The short answer is 1 ounce is equal to 28 grams. How many grams are in an ounce is one of those questions that people who live in Washington, California, and Colorado answer without thinking twice. But for everyone that doesn’t live in one of those “green” states, well, they might need some help.
Table of contents
How much does 1 ounce weigh in grams?
The general, but not quite perfectly exact answer is there are 28 grams per ounce. If you are in a lab running an experiment where an exact, precise, and accurate measurement count, then an oz. is actually 28.3495 grams.
But most food scales don’t measure to that level of exactness, so as long as you hit 28 grams then you know you are close enough.
You can always add between .3 and .4 of a gram to be more accurate if you really need to be perfectionist about it.
What are the Different Systems of Unit Measurements?
There are four different types of measurement and weight systems.
- Imperial Cup System
- International Metric System
- United States Metric System
- United Kingdom Metric System
Metric systems are based on grams and liters, to measure weight and volume respectively. Grams measure weight and mass. Liters measure volume and it is used as a unit of measurement for fluids.
The imperial system of measurement is old school, and also known as the “British Imperial System” but it is still used in the US, and it is based on ounces and pounds for weight, inches and feet for distance, and things like that. The metric systems are fairly consistent and based on grams, kilos, meters, liters, and measurements based on units of ten. (keeps the math easier).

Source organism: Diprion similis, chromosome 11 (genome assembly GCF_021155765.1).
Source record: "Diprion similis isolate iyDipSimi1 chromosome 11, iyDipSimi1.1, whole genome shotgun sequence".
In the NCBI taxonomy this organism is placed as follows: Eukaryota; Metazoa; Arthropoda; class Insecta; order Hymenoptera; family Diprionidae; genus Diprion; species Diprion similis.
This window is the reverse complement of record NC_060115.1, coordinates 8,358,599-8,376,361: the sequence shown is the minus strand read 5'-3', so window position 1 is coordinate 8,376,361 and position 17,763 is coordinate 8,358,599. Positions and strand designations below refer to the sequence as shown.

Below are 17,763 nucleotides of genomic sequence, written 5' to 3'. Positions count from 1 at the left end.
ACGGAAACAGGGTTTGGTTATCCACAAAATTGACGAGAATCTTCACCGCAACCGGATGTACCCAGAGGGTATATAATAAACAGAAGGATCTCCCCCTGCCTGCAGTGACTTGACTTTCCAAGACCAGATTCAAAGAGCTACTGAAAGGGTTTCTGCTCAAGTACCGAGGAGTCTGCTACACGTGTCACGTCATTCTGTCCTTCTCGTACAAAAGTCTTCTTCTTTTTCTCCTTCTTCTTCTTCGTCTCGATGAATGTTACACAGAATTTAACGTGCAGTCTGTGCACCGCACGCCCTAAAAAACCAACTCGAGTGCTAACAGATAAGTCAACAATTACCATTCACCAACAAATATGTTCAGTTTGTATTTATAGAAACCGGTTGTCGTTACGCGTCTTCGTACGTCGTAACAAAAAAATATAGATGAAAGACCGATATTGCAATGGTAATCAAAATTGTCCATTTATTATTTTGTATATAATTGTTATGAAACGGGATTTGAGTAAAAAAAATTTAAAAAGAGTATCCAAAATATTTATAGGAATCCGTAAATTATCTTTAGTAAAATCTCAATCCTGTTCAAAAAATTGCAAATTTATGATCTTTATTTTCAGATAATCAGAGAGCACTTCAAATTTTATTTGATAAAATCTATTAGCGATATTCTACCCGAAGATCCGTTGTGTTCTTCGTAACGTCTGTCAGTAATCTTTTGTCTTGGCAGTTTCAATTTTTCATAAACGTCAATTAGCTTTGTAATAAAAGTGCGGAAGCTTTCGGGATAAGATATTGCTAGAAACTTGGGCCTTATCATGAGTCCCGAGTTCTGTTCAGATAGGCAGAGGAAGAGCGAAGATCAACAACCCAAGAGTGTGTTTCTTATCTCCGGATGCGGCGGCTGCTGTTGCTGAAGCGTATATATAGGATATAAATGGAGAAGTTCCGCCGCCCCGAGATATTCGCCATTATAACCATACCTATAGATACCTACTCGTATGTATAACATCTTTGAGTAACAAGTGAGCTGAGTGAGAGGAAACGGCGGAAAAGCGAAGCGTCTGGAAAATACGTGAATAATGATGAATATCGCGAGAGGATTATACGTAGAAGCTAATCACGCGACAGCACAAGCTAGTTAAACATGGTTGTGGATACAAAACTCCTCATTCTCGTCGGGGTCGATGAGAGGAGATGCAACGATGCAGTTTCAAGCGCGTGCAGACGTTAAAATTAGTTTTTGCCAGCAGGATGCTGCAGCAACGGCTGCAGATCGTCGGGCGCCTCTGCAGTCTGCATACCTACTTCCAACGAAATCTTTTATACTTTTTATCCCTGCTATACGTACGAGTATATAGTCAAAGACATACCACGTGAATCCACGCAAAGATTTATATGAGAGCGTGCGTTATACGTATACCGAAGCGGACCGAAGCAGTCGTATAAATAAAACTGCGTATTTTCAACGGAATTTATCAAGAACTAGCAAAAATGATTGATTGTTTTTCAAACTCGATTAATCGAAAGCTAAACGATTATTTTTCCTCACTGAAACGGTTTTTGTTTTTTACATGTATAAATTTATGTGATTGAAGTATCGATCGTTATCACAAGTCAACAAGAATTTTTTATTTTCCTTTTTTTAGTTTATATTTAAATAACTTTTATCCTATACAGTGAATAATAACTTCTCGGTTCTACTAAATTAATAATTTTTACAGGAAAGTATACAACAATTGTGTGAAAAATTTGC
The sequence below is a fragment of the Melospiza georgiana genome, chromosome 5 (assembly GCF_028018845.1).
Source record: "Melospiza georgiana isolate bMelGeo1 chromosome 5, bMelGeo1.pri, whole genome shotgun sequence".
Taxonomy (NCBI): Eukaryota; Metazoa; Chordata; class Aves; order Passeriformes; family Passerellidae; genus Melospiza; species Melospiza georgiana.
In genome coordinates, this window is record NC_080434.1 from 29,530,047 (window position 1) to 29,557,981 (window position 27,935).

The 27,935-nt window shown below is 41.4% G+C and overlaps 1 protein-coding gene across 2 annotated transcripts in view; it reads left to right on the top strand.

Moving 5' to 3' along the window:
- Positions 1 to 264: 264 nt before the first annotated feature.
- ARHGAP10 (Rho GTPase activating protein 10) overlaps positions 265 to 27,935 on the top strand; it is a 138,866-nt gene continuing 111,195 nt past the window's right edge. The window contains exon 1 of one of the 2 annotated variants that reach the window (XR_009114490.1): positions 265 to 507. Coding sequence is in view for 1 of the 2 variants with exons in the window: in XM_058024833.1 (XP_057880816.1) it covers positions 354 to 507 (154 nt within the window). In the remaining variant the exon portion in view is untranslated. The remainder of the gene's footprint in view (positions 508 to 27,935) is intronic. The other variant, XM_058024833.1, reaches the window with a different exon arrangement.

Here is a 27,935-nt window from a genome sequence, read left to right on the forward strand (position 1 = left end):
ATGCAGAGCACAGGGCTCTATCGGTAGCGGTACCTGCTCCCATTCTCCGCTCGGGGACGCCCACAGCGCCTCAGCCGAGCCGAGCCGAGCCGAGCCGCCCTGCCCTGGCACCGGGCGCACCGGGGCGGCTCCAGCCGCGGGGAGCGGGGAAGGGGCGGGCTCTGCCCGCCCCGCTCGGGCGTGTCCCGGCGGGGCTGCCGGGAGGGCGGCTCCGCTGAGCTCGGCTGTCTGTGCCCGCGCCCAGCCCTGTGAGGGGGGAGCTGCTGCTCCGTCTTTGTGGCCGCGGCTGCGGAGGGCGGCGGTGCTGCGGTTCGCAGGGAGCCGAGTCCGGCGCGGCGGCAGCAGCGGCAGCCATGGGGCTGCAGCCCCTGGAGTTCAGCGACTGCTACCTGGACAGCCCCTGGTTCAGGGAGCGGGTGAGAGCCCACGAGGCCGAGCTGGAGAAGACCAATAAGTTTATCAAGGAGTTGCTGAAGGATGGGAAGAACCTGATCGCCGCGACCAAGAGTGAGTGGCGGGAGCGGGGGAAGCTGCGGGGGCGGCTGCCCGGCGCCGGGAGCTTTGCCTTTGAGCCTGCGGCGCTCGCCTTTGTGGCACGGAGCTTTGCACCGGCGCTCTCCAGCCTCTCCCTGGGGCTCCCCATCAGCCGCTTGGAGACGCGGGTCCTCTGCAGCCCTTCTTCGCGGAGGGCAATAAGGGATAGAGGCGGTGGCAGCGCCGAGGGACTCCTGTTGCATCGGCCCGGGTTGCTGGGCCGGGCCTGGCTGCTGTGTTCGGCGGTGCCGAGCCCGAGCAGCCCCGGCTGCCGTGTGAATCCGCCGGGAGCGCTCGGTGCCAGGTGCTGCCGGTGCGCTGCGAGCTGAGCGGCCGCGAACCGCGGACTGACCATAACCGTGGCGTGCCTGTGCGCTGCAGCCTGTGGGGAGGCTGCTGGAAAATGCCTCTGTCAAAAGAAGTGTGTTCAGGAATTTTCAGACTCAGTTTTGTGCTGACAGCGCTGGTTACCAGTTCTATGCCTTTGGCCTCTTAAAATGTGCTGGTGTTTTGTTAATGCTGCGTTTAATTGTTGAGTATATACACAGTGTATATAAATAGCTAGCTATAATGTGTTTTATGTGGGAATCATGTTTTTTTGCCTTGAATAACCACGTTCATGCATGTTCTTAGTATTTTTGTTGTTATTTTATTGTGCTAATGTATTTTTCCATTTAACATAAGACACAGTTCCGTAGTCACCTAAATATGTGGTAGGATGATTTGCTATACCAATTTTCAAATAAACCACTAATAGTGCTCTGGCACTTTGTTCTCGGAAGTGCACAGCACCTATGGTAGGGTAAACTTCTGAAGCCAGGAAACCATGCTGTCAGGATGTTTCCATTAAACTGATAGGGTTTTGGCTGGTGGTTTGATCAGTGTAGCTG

In terms of recipes, European recipes will often measure in metrics of weight and volume while US recipes will usually have cups, teaspoons, tablespoons, ounces, and pounds and tends to use the same measurement for dry ingredients as wet ingredients.
Is the Imperial Measurement System better than the Metric System?
If you are a scientist in a lab, then measuring using the metric system is the only way to go. That is because a scientist has to know the difference between things like mass, volume, weight, distance, and even time in very precise terms.
Things like the differences between liquids and solids are critical. However, a chef does not necessarily have to get as complex.
And someone just cooking at home might even appreciate things being simpler. For example, a gram is simply harder to measure than using a convenient little spoon called a teaspoon or a tablespoon. Also, it is handy to know that you can use the same measurement utensils like cups, tsp, and tbsp for wet or dry ingredients interchangeably.
That is very handy to know when you have three things on the stove and another in the oven and someone is in the kitchen asking when dinner will be ready. Right?
Because, with the Imperial measurements, you are measuring a standard amount, and not necessarily the volume or mass of the ingredient. Therefore, a tablespoon of water is the same as a tablespoon of salt for all intents and purposes.
You don’t have to differentiate between wet and dry measurements with the Imperial system when it comes to cooking.
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The Difference Between Liquid And Solid Ounces